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Understanding Islam in Indonesia: Politics and Diversity Paperback – April 30, 2010
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About the Author
Robert Pringle has studied and written extensively about Islam in West Africa and the Philippines. --This text refers to an out of print or unavailable edition of this title.
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Furthermore, there are good explanations why in the whole Sumatra island only the Toba Batak people are Christian majority, why the people in Bali remain Hindu, and why those in eastern parts of Indonesia are predominantly Roman Catholics and Protestants. Meanwhile, there is a cheeky urban myth on why the Istiqlal national mosque has 12 pillars, created by its Christian architech. And contrary to popular believe that Muhammadiyah organisation is named after the Prophet Muhammad (PBUH), the organisation was actually named after their theological godfather Muhammad 'Abduh, a 19th century Egyptian reformer.
Moreover, did you know that the "Wali Songo" whom spread Islam in Java were mostly Chinese and Vietnamese descents? And did you know that Imam Bonjol in Padri War was in truth a Wahhabi mob that attacked the Minangkabau matrilineal tradition (they even killed some members of the Minangkabau royal family) and wanted to make Minangkabau an extreme-syariah state? The Minang indigenous requested help to the Dutch, and because he fought the Dutch in a war this Imam from Bonjol became a national hero and not a radical fundamentalist in Indonesia's history book.
As the title suggest this book is indeed about Islam in Indonesia. But it is not about the theological history of Islam in Indonesia, although the author covered this in quite some length as well. Instead, it is first and foremost the history of politics in Indonesia - from the Hindu-Buddhist kingdoms era, to colonial subject under the Dutch English and Japanese occupations, into the formation of the independent state of Indonesia, the turbulant first few decades, the post-1965 violence, until the modern Indonesia as we know it today - with Islam plays one of the most central roles in every era and influenced the evolution of the country. And conversely, this book is also the history of religion in Indonesia with Islam emerged as the dominant power that are shaped by the political scenes.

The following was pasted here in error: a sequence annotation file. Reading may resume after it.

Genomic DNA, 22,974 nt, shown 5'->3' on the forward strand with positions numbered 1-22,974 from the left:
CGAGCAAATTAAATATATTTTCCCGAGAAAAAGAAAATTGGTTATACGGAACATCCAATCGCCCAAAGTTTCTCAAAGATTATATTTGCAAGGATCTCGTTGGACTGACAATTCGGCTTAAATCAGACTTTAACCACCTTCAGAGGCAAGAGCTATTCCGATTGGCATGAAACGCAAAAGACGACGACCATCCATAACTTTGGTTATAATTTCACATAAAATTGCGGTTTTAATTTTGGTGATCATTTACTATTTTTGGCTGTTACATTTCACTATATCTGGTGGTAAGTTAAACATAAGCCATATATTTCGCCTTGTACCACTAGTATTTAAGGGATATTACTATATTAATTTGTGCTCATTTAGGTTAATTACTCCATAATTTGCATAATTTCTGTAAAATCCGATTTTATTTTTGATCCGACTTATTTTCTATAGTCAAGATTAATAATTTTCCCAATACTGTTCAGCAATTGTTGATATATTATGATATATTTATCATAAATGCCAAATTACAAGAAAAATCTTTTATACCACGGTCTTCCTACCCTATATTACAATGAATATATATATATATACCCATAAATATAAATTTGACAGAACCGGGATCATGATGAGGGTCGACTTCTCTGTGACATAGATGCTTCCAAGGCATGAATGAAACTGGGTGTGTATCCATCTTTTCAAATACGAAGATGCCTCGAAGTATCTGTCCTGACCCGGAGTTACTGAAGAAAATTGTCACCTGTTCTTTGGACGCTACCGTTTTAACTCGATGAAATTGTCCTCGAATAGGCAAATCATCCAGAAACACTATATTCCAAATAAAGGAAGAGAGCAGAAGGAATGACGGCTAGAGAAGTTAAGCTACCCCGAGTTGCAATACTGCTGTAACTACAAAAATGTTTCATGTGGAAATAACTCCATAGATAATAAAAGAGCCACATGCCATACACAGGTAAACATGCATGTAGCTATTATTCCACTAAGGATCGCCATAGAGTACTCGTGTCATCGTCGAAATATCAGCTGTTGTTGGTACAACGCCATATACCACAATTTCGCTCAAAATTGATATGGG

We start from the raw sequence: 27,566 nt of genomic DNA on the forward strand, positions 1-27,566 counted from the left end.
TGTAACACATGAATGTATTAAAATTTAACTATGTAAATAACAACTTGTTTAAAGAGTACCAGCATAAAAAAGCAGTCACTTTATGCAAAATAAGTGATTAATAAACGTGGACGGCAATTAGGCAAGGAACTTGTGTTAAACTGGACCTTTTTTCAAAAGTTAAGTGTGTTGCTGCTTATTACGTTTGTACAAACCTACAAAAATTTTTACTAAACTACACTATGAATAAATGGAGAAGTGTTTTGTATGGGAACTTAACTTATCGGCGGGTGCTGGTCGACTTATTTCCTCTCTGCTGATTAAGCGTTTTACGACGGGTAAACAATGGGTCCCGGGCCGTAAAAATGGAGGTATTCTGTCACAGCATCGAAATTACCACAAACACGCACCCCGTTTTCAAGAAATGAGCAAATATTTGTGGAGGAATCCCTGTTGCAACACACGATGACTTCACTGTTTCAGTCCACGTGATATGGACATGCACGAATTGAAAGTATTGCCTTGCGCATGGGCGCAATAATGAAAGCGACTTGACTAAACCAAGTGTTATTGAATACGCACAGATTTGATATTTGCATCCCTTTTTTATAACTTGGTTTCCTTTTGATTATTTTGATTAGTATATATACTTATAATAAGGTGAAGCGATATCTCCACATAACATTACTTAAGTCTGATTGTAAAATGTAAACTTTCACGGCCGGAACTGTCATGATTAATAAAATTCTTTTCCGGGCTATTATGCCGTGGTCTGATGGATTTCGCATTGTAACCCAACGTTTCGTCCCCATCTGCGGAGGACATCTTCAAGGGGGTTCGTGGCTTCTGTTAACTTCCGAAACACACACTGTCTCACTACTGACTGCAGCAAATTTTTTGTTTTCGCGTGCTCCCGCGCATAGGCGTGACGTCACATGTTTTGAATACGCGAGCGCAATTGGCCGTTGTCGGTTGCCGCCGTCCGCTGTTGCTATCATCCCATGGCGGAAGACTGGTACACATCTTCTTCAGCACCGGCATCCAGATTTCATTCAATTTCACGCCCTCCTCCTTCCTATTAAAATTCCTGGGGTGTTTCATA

Central to the evolution of Islam in Indonesia (and thus the development of the book) are two great mainstream Muslim organisations, Nahdlatul Ulama (which the author refer as Traditionalist, due to its assimilation with the traditional local cultures) and Muhammadiyah (which the author refer as Reformist due to its more doctrinaire style). And both organisations act as the pillar of Islam in Indonesia, which covers social, educational (with its great network of boarding schools (pesantren)), political and professional aspects of daily lives.
There are also those Islamic militant groups that became "the other side" of Islam evolution in Indonesia, such as separatist Darul Islam and Al-Qaeda-affiliated Jemaah Islamiyah whom wanted to make Indonesia an extreme-syariah compliant nation. There are also the organised political parties such as Masyumi and PKS that have tried (but so far fail) to make Islam a more dominant force in Indonesian politics. And then there is Majelis Ulama Indonesia (MUI), an organisation that was originally created in 1975 to mobilise support for Suharto's development policies, to give them stamp of approval from a religiously progressive minority of clerics, but then has since issued some of the most controversial (and idiotic) fatwas after the fall of Suharto.
All of the big events throughout the country's history, all of the big names, the many riots and violences in the name of religion in Poso, Ambon, Aceh, Dayak vs Madura, etc are analysed. All of the structure and history of Islamic organisations are also discussed in details in the book, from every single political parties, separatist groups, down to the vast Islamic school system - from the 14000 pesantren in Java, to Surau in West Sumatra and Dayah in Aceh.
I especially like the brilliant conclusion at the very end, where the author writes with a touching respect and love towards Indonesia, describing the complicated web of events that have created the unique and moderate Islam that Indonesia now have, and he ultimately concluded that Indonesia's own diversity "act as a break, however imperfect, on ideological, religious or political extremism." Lazy cover aside, this book could not do any better than this. 5 stars!
This reviewer was in Indonesia during a period of turmoil, the mid-60s, working there as a freelance journalist. At the time, I thought of it as a fight between secular nationalism and communism, with Islam just a gauzy veil that appeared fleetingly in arguments over marriage laws, or parliamentary seats, or whether to work on Friday. Pringle shows instead that Islam was a constant force underpinning the social and political upheavals. He tells how Suharto's early repression of Reformist Islam actually backfired, resulting in more support for the pluralism and diversity of Indonesian society..as well as as nasty touch of Islamic extremism in a tiny minority.
The book should have wide appeal to every college course on Southeast Asia, on religion, political science and even anthropology. It should also be standard fare for anyone going to Indonesia as a businessman, scholar, or even an enlightened tourist. It has no match in its field as a reference book. The author has also very thoughtfully provided a guide for further reading with chatty comments on authors, an excellent glossary, and a concise, clear guide to the maze of political parties.